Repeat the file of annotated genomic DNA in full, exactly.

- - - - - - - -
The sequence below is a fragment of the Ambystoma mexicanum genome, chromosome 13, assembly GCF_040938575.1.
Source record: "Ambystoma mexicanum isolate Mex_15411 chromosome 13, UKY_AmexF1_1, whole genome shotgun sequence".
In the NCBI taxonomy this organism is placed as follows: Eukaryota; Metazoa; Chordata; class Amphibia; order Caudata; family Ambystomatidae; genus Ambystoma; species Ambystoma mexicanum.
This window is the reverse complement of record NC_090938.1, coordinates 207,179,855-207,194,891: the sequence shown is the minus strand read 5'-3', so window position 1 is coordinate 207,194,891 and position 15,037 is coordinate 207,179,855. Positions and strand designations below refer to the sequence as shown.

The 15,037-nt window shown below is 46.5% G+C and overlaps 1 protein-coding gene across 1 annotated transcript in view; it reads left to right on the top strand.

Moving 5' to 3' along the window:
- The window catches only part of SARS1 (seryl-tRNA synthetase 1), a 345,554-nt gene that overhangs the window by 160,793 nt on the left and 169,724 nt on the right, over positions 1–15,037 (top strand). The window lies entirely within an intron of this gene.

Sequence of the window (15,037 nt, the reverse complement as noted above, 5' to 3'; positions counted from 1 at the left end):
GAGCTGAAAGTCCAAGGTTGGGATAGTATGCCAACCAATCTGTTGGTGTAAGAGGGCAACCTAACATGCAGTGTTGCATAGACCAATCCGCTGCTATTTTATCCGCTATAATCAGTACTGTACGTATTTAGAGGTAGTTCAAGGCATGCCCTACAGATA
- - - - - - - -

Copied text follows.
The sequence below is a fragment of the Ambystoma mexicanum genome, chromosome 13, assembly GCF_040938575.1.
Source record: "Ambystoma mexicanum isolate Mex_15411 chromosome 13, UKY_AmexF1_1, whole genome shotgun sequence".
In the NCBI taxonomy this organism is placed as follows: Eukaryota; Metazoa; Chordata; class Amphibia; order Caudata; family Ambystomatidae; genus Ambystoma; species Ambystoma mexicanum.
This window is the reverse complement of record NC_090938.1, coordinates 207,179,855-207,194,891: the sequence shown is the minus strand read 5'-3', so window position 1 is coordinate 207,194,891 and position 15,037 is coordinate 207,179,855. Positions and strand designations below refer to the sequence as shown.

The 15,037-nt window shown below is 46.5% G+C and overlaps 1 protein-coding gene across 1 annotated transcript in view; it reads left to right on the top strand.

Moving 5' to 3' along the window:
- The window catches only part of SARS1 (seryl-tRNA synthetase 1), a 345,554-nt gene that overhangs the window by 160,793 nt on the left and 169,724 nt on the right, over positions 1–15,037 (top strand). The window lies entirely within an intron of this gene.

Sequence of the window (15,037 nt, the reverse complement as noted above, 5' to 3'; positions counted from 1 at the left end):
GAGCTGAAAGTCCAAGGTTGGGATAGTATGCCAACCAATCTGTTGGTGTAAGAGGGCAACCTAACATGCAGTGTTGCATAGACCAATCCGCTGCTATTTTATCCGCTATAATCAGTACTGTACGTATTTAGAGGTAGTTCAAGGCATGCCCTACAGATA